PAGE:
DISCLOSURE OF DATA OUTSIDE THE EU/EEA (NOTE: DOES NOT INCLUDE MAKING AVAILABLE TO DATA PROCESSOR)

You may only disclose personal data to a recipient outside the EU/EEA if you have received the Danish Data Protection Agency's approval to do so.  

See here for more information.     

You may only disclose personal data to a recipient outside the EU/EEA if you have the data subjects' consent to do so. Note that there are special requirements for the information to be provided to the data subjects about the transfer.    


DISCLOSURE OF BIOLOGICAL MATERIAL (NOTE: DOES NOT INCLUDE MAKING AVAILABLE TO DATA PROCESSOR)

You may only disclose personal data in the form of biological material for other research if you have received the Danish Data Protection Agency's approval to do so.  

See here for more information.     

You may only disclose personal data in the form of biological material for other research if you have received the Danish Data Protection Agency's approval to do so. 


PUBLICING PERSONAL DATA

You may only disclose special categories (sensitive) of personal data with a view to publishing if you have received the Danish Data Protection Agency's approval to do so. Disclosure of general personal data with a view to publishing can take place if necessary, and the personal data is pseudonymised. See here for more information.   

You may only disclose personal data with a view to publishing if you have the data subjects' consent to do so.    


HOW TO REFER TO YOUR LEGAL BASIS

  • Processing of ordinary personal data: Article 6(1)(e) of the General Data Protection Regulation. 
  • Processing of sensitive personal data: Section 10 of the Danish Data Protection Act, cf. Article 6(1)(e) of the General Data Protection Regulation.
  • Processing of ordinary personal data: Article 6(1)(a) of the General Data Protection Regulation.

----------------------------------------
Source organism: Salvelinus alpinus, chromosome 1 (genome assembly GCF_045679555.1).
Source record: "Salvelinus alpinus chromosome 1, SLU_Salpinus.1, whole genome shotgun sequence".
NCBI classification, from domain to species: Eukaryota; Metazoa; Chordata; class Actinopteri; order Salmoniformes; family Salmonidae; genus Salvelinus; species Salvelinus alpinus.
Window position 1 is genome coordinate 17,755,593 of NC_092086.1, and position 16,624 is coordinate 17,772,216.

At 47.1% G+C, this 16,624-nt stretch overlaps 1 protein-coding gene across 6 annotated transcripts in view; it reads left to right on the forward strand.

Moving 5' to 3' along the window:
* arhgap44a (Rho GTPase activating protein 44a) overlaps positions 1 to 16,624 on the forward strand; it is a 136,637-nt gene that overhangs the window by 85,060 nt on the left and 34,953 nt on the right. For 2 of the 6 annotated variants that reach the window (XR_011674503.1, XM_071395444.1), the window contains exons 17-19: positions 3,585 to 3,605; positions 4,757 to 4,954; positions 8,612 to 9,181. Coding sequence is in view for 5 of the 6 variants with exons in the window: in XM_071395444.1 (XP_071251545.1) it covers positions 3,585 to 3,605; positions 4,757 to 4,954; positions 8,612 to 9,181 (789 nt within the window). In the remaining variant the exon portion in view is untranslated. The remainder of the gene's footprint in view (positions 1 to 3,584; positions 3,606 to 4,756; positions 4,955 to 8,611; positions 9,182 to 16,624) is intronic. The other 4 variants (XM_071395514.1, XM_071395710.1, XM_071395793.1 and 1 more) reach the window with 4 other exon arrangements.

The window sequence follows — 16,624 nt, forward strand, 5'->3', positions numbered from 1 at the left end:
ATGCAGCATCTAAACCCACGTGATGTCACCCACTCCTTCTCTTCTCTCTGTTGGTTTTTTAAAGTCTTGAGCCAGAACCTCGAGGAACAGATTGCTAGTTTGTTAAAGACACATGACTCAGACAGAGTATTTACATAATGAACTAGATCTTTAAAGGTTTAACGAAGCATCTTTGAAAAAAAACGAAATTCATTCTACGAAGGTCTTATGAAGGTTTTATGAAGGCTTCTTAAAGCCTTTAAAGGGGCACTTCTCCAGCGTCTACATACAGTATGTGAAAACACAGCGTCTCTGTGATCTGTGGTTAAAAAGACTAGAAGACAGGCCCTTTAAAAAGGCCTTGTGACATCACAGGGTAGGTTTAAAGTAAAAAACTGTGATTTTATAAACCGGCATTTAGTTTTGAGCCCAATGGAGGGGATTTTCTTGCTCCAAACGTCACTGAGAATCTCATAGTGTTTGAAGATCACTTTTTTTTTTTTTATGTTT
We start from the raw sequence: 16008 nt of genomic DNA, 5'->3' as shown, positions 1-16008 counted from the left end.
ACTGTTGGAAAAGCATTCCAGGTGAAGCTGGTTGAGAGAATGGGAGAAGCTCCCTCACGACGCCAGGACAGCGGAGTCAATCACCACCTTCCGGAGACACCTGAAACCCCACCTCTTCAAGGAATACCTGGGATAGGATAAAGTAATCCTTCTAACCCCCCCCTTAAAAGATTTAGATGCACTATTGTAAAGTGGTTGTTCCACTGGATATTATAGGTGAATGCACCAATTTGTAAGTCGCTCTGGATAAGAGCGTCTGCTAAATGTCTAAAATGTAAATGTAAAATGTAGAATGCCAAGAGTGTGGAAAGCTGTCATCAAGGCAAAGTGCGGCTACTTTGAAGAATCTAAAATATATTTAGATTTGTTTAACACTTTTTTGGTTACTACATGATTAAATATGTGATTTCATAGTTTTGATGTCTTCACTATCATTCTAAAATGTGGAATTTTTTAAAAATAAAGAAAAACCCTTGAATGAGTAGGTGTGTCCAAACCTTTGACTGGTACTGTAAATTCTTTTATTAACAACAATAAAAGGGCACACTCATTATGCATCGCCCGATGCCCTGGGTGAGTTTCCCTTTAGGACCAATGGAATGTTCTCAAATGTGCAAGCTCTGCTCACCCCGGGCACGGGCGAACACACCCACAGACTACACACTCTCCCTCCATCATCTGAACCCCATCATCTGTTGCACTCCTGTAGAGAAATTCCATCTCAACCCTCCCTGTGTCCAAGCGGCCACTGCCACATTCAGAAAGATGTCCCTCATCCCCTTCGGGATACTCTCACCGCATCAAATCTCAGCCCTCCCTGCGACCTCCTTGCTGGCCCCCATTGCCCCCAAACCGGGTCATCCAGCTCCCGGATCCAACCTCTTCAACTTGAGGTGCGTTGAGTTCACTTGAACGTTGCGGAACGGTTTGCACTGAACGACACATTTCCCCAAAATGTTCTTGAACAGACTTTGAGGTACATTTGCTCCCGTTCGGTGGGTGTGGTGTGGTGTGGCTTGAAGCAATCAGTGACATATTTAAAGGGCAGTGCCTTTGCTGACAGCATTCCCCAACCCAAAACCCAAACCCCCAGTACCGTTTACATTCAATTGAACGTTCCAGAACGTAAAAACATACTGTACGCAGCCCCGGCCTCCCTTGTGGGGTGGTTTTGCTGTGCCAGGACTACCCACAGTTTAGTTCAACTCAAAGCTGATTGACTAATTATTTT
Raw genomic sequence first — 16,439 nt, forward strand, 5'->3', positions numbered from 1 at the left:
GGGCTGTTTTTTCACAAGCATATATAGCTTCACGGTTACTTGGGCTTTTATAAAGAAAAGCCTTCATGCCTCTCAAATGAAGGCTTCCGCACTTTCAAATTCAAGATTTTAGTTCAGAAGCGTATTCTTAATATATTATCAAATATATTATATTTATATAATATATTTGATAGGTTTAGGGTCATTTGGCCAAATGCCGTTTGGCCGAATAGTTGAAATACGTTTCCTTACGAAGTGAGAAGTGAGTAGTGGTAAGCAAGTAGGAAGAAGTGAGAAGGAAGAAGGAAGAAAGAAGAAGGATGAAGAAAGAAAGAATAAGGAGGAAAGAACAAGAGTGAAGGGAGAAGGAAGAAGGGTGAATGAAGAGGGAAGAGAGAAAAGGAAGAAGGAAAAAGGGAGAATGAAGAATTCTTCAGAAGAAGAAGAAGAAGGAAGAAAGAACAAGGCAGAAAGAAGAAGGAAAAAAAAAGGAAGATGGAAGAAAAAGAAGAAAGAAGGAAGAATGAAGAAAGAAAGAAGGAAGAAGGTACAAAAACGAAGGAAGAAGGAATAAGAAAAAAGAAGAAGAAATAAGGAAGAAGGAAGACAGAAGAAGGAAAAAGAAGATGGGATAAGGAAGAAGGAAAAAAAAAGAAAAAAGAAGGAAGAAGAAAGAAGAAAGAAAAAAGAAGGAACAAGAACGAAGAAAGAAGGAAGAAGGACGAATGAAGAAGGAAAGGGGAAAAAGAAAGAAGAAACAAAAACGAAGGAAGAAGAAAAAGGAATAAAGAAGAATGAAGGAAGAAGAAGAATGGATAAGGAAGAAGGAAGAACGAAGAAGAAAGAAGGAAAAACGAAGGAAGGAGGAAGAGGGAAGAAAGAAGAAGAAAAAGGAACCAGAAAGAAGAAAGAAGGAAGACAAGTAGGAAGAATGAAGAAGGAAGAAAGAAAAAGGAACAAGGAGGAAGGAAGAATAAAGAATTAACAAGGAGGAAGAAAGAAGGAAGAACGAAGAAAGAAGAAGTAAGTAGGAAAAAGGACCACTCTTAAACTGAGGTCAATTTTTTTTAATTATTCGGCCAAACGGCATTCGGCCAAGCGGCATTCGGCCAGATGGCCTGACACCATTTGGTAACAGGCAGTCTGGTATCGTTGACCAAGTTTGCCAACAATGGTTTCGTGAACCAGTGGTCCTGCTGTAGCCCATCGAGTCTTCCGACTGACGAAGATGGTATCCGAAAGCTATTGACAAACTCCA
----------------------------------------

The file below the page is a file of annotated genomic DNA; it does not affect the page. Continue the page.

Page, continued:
• Processing of sensitive personal data: Article 9(2)(a) and Article 6(1)(a) of the General Data Protection Regulation. 

Information duty

When collecting personal data, you must generally notify the relevant people (data subjects) that you are processing their personal data. The purpose of the information duty is to create transparency about how you process their personal data.  

You must always meet the information duty when collecting personal data directly from data subjects. 


Indirect collection of personal data   

 

When collecting personal data indirectly, e.g. in register-based research or from social media, in some cases you need not meet the information duty, i.e. if meeting the information duty proves impossible or would involve a disproportionate effort.  

When assessing whether notifying the data subjects would involve a disproportionate effort, you should balance: 

  • The data subject's interest in being made aware of information about the processing, and 
  • The difficulties in fulfilling the information duty.  

In your assessment, you could focus on:  

  • The number of people 
  • The age of the personal data  
  • The compensatory measures, e.g. that you will publish on the research project website how you will process the personal data, and 
  • The significance of the different interests (the interests of the data subject compared with research as an important public interest) given the data being processed
  • How intrusive your processing of personal data is for the individual data subject. 

If you come to the conclusion that meeting the information duty would involve a disproportionate effort, you must instead protect the rights of the data subjects in another way. You can do this by publishing information on how you will process the personal data, e.g. on the research project website or in a profile on social media.